Kim grinned. “Don’t worry. I don’t think it’s permanent. Once he’s back in his man-lair, he’ll be guzzling beer and watching Darth Vader on Star Trek in no time. ”
Emilia and I both turned to her, aghast at her blatant error—every nerd’s nightmare. Kim held up her hands in surrender. “Kidding!”
Peter chuckled and shook his head as I began to cram the french fries in my mouth as fast as I could. He eyed me cautiously. “Want me to get you another burger? You’ve got to be starving after Yogi stole your picnic basket. ” He glanced at my plate. “Next one’s on me. You’re looking kind of scrawny. Starting to remind me of your high school days. ”
I glared at him. Well, that was below the belt. I didn’t weigh much more than a hundred pounds in high school. Peter got up and went to the counter to make his order.
Emilia pulled out her cell phone to look at the time. “I’m going ask the concierge at the hotel to see if I can get you an appointment with the barber. ”
I looked at her with mock hurt. “What—you don’t like my new look?”
She grinned. “Is that what you are calling it? You have food in your beard, Grizzly Adam. ”
I shoved another handful of fries into my mouth and groaned. “Damn, that’s good!”
She wrinkled her nose at me. “You’re gross. ”
“Bo Shuda!” I cackled through my half-eaten food in my best imitation of Jabba the Hutt.
She rolled her eyes. “Gee, now I want to kiss you…”
My eyes went to her lush lips. I was kissing her the second I brushed my teeth. After the next burger—or maybe two. She’d just have to deal with the beard.
After I ate, I checked into my room and collapsed onto the bed. We were staying at the Awahnee Hotel in Yosemite Valley—once the playground of famous celebrities during the first part of the twentieth century. Now it was a luxury lodge for those who cared to visit the park, but who didn’t care for the inconveniences of camping. And—as I’d spent the previous five weeks either sleeping on the ground with the bugs or hanging in a tent hammock—I was ready for a little luxury.
I showered, then soaked in the Jacuzzi tub and managed to soothe many of the aches, but I couldn’t do anything about my practically obliterated, blister-covered feet. I’d probably have to keep my socks on at all times for the next few weeks so I wouldn’t gross Emilia out.
I crashed in the early evening and didn’t stir until midmorning the next day when Peter called and asked when we were going to breakfast. Food. That I didn’t have to pull out of a pack, reconstitute and cook over a propane-fueled hiking stove and choke down. Breakfast that wasn’t mushy, watery oatmeal.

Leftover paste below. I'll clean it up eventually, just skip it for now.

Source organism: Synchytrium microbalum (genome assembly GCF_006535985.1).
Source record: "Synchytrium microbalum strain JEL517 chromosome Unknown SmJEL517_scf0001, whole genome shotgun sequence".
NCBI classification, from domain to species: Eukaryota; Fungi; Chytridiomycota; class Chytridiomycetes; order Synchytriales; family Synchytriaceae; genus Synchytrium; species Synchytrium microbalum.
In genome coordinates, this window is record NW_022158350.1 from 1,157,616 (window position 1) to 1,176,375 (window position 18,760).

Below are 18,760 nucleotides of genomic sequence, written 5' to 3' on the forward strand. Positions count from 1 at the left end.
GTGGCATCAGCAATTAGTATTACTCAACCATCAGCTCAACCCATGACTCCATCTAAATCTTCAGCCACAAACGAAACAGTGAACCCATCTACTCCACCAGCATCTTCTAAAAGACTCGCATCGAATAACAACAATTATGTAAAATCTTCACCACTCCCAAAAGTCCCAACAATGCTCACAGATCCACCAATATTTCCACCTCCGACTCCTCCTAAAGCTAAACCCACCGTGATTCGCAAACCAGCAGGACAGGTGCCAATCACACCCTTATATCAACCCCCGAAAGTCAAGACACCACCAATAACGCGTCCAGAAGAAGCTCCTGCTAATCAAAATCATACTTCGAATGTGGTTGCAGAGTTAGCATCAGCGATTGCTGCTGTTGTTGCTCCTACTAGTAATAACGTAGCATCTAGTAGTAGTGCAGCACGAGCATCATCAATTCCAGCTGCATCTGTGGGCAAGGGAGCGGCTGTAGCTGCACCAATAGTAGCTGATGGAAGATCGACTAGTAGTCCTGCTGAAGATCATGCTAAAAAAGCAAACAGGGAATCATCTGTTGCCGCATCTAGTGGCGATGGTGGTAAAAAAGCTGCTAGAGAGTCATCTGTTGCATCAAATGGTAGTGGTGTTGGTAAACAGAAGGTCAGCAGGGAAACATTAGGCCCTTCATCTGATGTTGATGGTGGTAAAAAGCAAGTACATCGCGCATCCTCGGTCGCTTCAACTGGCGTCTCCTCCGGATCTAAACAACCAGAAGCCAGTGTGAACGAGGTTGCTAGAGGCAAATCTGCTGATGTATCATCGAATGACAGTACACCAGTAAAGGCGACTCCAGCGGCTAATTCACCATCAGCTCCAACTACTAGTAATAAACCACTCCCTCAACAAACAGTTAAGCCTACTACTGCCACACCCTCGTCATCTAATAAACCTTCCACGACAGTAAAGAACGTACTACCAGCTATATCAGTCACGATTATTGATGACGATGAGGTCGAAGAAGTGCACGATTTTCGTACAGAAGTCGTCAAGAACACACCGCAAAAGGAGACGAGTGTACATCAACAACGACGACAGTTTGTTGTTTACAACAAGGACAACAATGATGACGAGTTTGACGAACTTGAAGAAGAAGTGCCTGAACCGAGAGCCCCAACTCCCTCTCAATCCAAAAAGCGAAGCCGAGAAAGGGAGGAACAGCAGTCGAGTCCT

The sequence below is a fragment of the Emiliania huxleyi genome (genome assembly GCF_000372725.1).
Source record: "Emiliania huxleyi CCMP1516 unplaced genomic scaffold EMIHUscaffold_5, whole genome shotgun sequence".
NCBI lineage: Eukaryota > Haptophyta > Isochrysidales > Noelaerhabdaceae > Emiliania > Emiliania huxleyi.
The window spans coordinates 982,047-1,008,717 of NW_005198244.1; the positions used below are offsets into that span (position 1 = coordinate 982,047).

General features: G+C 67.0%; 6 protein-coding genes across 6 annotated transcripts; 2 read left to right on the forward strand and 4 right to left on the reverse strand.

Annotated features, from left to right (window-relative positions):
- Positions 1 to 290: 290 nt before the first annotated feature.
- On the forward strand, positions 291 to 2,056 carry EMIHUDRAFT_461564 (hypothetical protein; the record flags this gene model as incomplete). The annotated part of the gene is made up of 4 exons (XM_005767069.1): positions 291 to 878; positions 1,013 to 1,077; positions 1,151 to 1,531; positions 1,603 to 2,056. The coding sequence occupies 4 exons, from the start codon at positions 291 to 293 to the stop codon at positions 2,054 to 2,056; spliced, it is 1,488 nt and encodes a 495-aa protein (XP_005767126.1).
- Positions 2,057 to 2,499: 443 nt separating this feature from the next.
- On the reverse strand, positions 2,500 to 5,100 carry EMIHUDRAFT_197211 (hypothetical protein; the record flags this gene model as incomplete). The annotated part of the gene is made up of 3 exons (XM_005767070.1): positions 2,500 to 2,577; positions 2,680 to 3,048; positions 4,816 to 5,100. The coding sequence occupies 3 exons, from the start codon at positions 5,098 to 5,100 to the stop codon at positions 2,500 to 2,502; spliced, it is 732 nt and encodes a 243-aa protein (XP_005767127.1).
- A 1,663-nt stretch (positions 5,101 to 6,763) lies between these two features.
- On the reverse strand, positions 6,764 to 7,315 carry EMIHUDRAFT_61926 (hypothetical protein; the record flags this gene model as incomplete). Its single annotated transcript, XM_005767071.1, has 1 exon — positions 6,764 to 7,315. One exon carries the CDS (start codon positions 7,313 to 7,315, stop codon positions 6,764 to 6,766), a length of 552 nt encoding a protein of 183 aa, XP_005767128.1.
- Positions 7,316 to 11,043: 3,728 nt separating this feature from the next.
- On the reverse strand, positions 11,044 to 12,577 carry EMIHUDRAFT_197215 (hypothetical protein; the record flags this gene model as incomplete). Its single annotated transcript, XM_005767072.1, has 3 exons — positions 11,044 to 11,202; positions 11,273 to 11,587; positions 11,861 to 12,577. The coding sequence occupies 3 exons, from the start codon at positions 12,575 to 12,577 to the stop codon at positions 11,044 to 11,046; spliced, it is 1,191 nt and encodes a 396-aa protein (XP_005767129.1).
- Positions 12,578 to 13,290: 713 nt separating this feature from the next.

Bacon, eggs, pancakes, toast, and more bacon. I still had the shaggy look going on, but I no longer reeked of Eau de Roadkill. I was clean and I really wanted to see Emilia. I’d missed her every day of the five weeks I’d been gone. She’d stayed overnight with her mom to give me a chance to catch up with my sleep, but she’d be moving into my room today. I couldn’t wait.
During the longest, loneliest and remotest stretches on the Pacific Crest Trail, I found a voice inside me so loud and persistent that I couldn’t drown it out—especially on days of complete solitude. I went days at a time without talking. I had hours stacked on hours to think about life, Emilia, everything.
I’d made that journey to try and discover things about myself, to think, to pull myself away from the dangers of an addictive lifestyle that threatened my health and happiness. But I found I didn’t love being locked inside my own head as much as I’d thought I would. I’d proved I could live without my addiction. Twenty-eight days
Well, it was done. I felt satisfied and I relished the sense of accomplishment. I’d pulled myself away from creature comforts and gained a new appreciation for the things that were truly important. Or so I hoped. I’d also come up with a fantastic idea for a new game I wanted to work on—a private little project that I’d keep secret for now because…well, it was my style to reveal things in my own time frame.
Once I’d gotten over missing my Wi-Fi and cell phone, I’d spent a lot of time thinking about Emilia and this new entity, us. My feelings had only grown stronger during my time away. And that next day, as we toured the Yosemite Valley, visited the tallest waterfall in the United States, and marveled at wonders in sheer granite cliffs like El Capitan and Half Dome, I couldn’t keep my hands off of her. Off the curve of her hips, the small of her back, her waist, her hands.
I couldn’t stand next to her and not touch her. The five-years-ago me would be vomiting at the sight of current-me. And I found myself cherishing these little things that I never even thought about before—the way she’d turn her head toward me and lean into me whenever I touched her. The way she ran her thumb over mine when we held hands. The way she’d smile and give me a fake long-suffering sigh whenever I’d lean in to kiss her neck.
While we stood admiring the rainbows that the late afternoon light threw across the frothy water of Bridal Veil Falls, I took a moment to study her lovely face. She looked thoughtful, a million miles away.
I tightened my hold on her hand. “You all right?”
She jerked her head toward me, features lighting up immediately. “Yes. I’m happy you made it safely. I worried about you every night. Kept logging in to the maps program to check where your GPS marker had you located. ”
It was the only bit of technology I’d taken with me—that she had insisted I take. The locator showed her on a map where I was at all times.
“Anything interesting happen while I was gone?”
“Hmm,” she said turning back to the falls, frowning. “I got rejected. ”
I frowned. “For med school? What idiots rejected you?”